Poetic justice, noun, The rewarding of virtue and the punishment of vice, often in an especially appropriate or ironic manner. A literary device. Think “what comes around goes around.”
Justice, noun, Giving to each what he or she is due.
Justice v. Poetic Justice: the key difference is irony. Read on.
Last May we learned that our precious Suz had skipped or been late to “home room” 32 times. Even though the number later fell to 23, we still found her lack of commitment to following rules … troubling. This incident followed her receiving an “F” one grading period in band for not following those rules, too. Many punishments thereafter ensued, in our pursuit of justice and learning. We grounded her, she performed slave labor at home, I wrote about her on this blog, we asked the school to increase her “consequences” by requiring she attend a Saturday “detention,” and she did community service.
Imagine our surprise when the band director who had given her an F the previous year selected Suz for his elite 30-member band for 2010-2011, the top band in her performing arts magnet middle school.
Surely, a mistake?
The director forgave her rebellion in favor of her talent and improved behavior. Lucky kid. She’s responded beautifully to his faith, though. I can’t believe she is the same surly girl who begged to quit flute last year.
But was this justice?
Well, let’s call it the just result of a miscreant fully punished and rehabilitated.
Our next surprise came when she learned the identity of the teacher she would have for history class: it was “THE” home room teacher she had manipulated and abused so shamelessly last year. Someone must have paired Suz with this teacher deliberately, to see Suz squirm. And squirm she did, but she still wrote an apology-and-pledge note to her, promising perfect attendance and attitude.
The teacher informs me, “so far, super-fantastic in both regards.”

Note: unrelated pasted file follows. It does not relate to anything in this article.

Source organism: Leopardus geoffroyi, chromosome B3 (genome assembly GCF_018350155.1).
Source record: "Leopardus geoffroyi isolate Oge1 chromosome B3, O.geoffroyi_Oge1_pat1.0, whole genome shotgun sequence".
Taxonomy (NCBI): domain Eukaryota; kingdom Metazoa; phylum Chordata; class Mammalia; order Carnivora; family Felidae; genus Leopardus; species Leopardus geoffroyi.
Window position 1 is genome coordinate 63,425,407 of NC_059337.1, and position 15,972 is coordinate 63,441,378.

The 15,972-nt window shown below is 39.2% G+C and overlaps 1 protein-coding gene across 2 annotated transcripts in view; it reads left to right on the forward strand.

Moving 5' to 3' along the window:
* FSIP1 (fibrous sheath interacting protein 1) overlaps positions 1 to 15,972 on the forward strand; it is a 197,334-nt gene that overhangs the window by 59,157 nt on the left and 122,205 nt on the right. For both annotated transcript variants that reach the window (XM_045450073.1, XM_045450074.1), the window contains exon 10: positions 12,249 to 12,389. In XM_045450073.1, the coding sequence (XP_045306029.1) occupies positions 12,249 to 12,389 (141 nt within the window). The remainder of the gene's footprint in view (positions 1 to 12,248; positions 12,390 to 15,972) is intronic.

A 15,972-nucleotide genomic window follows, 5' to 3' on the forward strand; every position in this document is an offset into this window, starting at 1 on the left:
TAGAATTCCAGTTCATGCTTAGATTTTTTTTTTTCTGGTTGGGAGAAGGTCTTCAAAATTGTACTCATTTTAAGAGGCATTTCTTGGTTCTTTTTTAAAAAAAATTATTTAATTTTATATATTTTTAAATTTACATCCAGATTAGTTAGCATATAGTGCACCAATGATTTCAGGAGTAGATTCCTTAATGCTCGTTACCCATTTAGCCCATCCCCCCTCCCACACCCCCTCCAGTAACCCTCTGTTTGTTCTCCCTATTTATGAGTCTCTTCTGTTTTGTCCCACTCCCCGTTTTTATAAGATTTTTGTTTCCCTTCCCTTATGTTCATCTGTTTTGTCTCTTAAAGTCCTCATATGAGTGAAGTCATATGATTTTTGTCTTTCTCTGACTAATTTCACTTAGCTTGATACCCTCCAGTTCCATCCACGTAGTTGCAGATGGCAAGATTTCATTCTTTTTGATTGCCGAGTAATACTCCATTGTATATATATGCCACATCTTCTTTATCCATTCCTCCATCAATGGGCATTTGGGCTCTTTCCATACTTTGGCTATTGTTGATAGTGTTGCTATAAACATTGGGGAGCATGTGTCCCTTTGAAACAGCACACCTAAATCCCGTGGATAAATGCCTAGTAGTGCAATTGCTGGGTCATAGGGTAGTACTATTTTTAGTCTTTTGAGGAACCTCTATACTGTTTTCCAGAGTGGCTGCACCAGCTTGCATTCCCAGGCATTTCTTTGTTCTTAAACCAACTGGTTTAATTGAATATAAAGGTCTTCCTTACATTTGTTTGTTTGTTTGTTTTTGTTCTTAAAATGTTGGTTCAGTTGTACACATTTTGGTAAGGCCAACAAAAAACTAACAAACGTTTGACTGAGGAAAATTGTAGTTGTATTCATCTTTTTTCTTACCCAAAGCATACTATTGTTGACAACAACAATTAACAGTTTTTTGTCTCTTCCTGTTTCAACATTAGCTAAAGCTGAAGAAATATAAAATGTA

Huh? Can we even be sure this is our daughter? (Well, it has only been three weeks)
I believe this is a small serving of poetic justice.
Suz also learned that the school stuck her in an “enrichment” class,” a special program for those needing a lot of extra help in academics, even though as a pre-advanced placement student she needs little help. This occurred due to a conflict in her schedule that prevented her from taking one of the classes she really wanted.
Methinks this is another side dish of poetic justice for her previous behavior.
But a champion came to her rescue. The Principal who had called me at home to report Susanne’s truancy last May maneuvered Suz into a journalism/graphics class, which is now her favorite one. I appreciated the Principal volunteering to help, and I am satisfied that this is the just result in light of Susanne’s post-malfeasance rehab program, even though I am the same mean mom who called for her head last May when Johnston didn’t want to punish her for the attendance issue.
The final sign of her successful rehabilitation into responsible 8th grade society, and the main course of poetic justice the universe called for in her situation:
The Attendance Counselor asked Suz to be her aide.
OK, we all see the irony here, right? Suz now works in the Attendance office every day for one hour. The kicker? She loves it. And the Attendance Counselor loves her. Go figure.
Parenting lessons learned: Your kids only say they’ll hate you forever when you ground them, put them on work detail, ask their school to put them in Saturday detention, and write about them on your blog. The universe often provides the perfect consequence. And the teachers and administrators at Johnston Middle School in Houston, Texas rock.
Justice demands one last punishment: publication of this photo.
p.s. Susanne and I struck a deal that I would only write about her on my blog twice a year. So y’all don’t tell her about this post.
p.p.s. The ultimate in “what comes around goes around”: Suz is MY daughter. Every time she curls her lip into her adolescent snarl and back talks me in that beeyatchy voice, I hear my mother, yelling at me through her tears. “I hope you have a daughter just like you someday.” Well, I did. And there is no one happier about it than Mom.